Parcel carriers are pushing hard to gain access to Australia Post’s network of infrastructure, including its PO Boxes and parcel lockers, as the federal government ponders the long-term sustainability of the postman
With a government review underway, a host of private parcel delivery operators, including Sendle, Team Global Express and Couriers, argue that Australia Post should allow third-party delivery companies to use their networks to help parcels get through. reach consumers faster.
The carriers say that by opening up their networks, Australia Post could not only improve the delivery experience for consumers, but also increase the revenue it generates through parcel delivery. In February, Australia Post said its letter business had lost $189.7 million in the first half of 2023.
In a presentation on the discussion paper on modernizing government postal services, small business-focused parcel startup Sendle wants Australia Post to open up its network of PO Boxes to all courier companies, giving them the freedom to deliveries to post office boxes.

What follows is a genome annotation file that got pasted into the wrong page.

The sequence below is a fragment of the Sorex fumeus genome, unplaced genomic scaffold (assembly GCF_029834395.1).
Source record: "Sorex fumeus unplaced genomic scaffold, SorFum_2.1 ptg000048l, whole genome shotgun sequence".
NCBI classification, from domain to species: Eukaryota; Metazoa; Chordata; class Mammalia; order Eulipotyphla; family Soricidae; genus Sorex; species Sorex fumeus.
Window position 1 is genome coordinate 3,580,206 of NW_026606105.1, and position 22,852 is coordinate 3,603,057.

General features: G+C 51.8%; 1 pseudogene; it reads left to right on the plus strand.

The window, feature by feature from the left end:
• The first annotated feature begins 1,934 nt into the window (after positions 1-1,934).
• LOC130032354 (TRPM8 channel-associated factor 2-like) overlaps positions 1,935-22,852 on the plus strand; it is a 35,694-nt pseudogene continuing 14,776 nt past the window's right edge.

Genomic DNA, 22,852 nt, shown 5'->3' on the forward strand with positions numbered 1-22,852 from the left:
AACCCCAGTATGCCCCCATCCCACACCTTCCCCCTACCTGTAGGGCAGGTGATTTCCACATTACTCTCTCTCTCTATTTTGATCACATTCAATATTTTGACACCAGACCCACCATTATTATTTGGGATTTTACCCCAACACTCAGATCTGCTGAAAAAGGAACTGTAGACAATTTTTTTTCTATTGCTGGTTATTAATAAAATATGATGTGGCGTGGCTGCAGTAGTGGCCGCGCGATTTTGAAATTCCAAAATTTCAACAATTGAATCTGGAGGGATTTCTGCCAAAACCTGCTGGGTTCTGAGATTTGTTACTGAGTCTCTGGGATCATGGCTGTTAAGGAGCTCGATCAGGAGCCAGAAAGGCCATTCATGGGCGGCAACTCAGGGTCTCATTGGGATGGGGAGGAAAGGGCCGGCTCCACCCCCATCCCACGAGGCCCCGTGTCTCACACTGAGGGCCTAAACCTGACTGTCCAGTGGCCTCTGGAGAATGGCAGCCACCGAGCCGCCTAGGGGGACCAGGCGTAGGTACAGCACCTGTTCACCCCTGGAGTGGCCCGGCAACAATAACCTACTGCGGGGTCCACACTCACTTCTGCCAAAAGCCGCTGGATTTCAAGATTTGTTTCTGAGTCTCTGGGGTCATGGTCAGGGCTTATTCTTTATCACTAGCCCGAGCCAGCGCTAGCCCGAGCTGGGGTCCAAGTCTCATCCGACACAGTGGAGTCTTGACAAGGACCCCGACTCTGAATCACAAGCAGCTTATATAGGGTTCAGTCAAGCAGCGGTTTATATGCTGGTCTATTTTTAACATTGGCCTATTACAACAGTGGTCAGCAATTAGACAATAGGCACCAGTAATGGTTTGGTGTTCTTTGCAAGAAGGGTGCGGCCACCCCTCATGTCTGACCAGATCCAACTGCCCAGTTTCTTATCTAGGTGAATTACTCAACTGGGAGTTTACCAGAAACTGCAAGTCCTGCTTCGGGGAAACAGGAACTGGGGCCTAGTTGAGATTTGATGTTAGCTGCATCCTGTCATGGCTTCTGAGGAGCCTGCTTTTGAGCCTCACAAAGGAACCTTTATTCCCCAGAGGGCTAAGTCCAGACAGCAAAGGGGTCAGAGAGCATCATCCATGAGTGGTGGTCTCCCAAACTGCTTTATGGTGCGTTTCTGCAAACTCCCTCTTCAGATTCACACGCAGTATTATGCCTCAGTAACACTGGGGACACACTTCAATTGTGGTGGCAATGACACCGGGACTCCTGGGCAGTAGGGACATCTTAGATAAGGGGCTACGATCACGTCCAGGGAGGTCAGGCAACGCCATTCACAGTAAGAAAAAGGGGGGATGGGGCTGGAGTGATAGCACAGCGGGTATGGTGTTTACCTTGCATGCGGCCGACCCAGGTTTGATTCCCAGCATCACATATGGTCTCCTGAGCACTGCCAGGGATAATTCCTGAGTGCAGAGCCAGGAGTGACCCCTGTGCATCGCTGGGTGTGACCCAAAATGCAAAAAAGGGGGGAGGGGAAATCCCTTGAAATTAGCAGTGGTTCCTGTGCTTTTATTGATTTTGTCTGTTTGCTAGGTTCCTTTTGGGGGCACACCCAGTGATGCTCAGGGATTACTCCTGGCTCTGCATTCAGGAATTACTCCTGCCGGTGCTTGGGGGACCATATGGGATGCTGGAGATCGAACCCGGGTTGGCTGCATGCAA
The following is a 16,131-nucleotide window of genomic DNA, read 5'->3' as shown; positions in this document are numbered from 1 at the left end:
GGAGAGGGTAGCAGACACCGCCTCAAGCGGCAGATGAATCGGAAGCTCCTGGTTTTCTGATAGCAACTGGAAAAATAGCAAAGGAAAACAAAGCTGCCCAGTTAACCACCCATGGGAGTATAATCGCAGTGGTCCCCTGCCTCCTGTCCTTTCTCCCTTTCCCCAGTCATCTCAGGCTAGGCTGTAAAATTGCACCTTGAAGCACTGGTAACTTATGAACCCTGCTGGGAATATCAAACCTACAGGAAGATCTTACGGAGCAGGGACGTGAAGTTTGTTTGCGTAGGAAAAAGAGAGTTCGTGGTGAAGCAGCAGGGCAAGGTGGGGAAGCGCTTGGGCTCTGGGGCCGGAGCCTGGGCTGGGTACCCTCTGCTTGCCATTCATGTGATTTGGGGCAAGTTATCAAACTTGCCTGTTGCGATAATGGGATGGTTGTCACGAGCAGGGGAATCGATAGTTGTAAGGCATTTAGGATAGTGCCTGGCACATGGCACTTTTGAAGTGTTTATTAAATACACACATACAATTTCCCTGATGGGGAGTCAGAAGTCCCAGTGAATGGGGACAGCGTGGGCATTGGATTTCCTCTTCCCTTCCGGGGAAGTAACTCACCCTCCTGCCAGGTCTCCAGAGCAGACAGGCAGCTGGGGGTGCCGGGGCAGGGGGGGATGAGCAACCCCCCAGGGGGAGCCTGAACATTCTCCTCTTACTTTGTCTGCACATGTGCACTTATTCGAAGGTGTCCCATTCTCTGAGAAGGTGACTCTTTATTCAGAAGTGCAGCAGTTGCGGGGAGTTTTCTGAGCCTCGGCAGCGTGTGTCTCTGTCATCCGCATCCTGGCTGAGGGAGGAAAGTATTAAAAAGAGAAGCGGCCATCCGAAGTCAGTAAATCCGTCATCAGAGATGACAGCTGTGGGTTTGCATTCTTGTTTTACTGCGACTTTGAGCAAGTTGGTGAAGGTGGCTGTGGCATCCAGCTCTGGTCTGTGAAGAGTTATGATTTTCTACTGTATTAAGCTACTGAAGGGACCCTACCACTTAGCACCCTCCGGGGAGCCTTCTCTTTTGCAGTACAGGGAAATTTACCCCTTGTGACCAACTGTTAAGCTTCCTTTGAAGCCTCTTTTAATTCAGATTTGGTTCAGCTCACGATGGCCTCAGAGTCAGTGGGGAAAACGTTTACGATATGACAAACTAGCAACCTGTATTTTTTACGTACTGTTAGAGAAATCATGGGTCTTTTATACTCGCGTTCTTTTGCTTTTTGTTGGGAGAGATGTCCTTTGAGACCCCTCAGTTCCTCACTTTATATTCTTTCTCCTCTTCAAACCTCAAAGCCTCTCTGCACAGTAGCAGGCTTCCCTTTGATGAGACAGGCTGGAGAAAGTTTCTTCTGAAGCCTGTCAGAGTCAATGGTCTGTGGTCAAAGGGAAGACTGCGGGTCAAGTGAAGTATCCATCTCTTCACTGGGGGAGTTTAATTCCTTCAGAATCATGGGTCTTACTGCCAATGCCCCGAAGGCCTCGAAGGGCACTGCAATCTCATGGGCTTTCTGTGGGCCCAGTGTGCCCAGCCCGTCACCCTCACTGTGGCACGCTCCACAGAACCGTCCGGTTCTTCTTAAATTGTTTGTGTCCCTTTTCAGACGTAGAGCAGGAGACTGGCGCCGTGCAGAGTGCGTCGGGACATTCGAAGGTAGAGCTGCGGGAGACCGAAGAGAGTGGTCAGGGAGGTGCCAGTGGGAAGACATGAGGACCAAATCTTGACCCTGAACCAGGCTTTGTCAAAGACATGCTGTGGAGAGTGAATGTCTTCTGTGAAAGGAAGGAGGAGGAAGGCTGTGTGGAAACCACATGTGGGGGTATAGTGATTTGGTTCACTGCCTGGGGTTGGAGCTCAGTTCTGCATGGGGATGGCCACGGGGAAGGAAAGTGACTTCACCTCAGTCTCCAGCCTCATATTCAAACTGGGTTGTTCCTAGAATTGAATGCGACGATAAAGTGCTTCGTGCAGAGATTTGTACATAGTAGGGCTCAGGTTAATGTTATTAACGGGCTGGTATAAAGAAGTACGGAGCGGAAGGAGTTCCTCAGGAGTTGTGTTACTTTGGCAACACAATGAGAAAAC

It also advocates for more partnerships between Australia Post and other parcel delivery companies, including the possibility of “job sharing” models, where private sector partners take over some functions of the postal service, such as collecting and sorting mail.
“I think in the long run all these ideas are good for the competition, the senders and the receivers, and good for (Australia) Post,” Sendle founder and chief executive James Chin Moody said.
Meanwhile, former Australia Post boss Christine Holgate is also pushing the organization to increase access to its networks, particularly in rural and regional areas.
Holgate is now chief executive of the logistics business Team Global Express (formerly known as Toll) and believes that allowing third-party providers to deliver to regional post offices would make life easier for consumers in remote locations. The move would also create significant revenue streams for Australia Post and community post offices, which are often owned by mom-and-pop operators.